Coping with Anxiety
Having ways to manage your anxiety can help it feel more manageable.
Learning to be your own best friend!
Feeling isolated or unable to connect can have detrimental effects on our wellbeing,
we are tribal beings and need the support of others, it is a basic human need, nothing to do with dependence.
Anxiety and low mood can make us feel like we want to withdraw from others at just the time when we need to connect.
Talk to others about how you feel and share your thoughts, it can be light conversation or deep and meaningful, the importance is that we notice it happening and create the opportunities in our daily lives for connection. When we connect with others we feel less vulnerable and realise we are not alone.
We have more in common with others than differences.
Look after your physical health:
Nourish your body with movement, food, water and comfort.
self care is very important in the road to recovery,
we can sometimes recognise that we are feeling better while we are looking after ourselves; eating well, sleeping restfully and being active. All these things can boost our immune system and that is indeed a good plan.
Acknowledge your own feelings
Validate them, even if it is just to yourself!
It can be so easy to become disconnected from our emotional self, sometimes we just do not recognise how we feel, this may be because we dampen them down with food, alcohol, drugs or exercise or maybe we don’t feel as though we have a right to them and minimise our feelings or deny them. We possibly developed these strategies for coping with our emotions through learning experiences or social pressures, however if we are disconnected emotionally this can have an effect on our health happiness and relationships.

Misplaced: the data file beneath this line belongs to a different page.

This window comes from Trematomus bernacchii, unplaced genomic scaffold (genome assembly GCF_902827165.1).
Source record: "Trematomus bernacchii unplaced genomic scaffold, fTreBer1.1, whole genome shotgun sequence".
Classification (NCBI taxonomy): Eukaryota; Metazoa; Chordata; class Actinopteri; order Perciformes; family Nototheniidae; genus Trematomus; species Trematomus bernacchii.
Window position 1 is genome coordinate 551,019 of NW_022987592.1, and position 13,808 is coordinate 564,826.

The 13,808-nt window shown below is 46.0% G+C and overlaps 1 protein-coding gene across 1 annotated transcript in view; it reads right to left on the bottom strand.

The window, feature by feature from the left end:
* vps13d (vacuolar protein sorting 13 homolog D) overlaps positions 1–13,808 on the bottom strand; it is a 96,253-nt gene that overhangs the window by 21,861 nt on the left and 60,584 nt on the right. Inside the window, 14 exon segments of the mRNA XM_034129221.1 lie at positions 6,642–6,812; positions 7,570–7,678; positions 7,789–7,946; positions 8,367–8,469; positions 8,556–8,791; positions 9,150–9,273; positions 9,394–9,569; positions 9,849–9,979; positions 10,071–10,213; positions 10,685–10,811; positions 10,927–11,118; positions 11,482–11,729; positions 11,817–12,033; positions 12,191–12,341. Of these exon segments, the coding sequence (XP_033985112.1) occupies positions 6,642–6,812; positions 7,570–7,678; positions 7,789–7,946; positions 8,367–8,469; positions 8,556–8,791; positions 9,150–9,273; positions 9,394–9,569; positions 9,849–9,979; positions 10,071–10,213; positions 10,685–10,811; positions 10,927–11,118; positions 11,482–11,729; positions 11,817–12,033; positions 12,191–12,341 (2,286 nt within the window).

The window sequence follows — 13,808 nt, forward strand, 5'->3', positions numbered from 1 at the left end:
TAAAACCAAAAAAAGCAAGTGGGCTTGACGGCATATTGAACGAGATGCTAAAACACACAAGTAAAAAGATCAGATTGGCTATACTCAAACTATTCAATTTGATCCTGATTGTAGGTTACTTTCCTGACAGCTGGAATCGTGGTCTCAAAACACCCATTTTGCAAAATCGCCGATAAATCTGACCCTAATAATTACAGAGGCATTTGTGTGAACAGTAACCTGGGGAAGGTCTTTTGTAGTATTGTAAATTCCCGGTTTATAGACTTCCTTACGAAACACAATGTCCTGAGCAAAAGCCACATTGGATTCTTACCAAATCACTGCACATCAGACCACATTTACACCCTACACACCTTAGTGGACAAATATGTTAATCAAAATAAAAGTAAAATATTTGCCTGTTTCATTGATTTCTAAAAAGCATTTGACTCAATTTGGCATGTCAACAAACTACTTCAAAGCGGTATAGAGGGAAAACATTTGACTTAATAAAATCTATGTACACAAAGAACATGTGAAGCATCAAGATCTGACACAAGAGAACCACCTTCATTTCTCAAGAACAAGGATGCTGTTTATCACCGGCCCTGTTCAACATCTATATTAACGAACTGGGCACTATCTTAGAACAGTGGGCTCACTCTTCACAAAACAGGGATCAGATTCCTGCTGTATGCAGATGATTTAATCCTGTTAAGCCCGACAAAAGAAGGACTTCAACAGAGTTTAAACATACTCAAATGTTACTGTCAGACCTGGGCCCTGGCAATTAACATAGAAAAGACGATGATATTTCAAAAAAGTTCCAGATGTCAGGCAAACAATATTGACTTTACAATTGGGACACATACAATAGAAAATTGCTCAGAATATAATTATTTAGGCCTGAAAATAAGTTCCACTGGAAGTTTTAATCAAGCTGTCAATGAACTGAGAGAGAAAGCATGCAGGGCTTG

Therapy can be helpful to reconnect to your emotional self in an authentic way so you can feel at peace and accept with all parts of you.
Thoughts are not always facts;
Be curious about some of the thoughts that you allow to play in your mind. We are predisposed to notice the negative, (from evolution it gives us a survival advantage) However it can also be the main driver for increasing our experience of anxiety and stress.
Be curious about your thoughts evaluate them for truth and how helpful are they to you right now?
Maybe reframing some of those thoughts into something more positive and hopeful would be useful? Try noticing what you can do rather than what feels too much in this moment.
If you feel a need for some additional help:
Therapy can help you have a confidential space to explore your thoughts and feelings and offer some techniques that may be useful to you.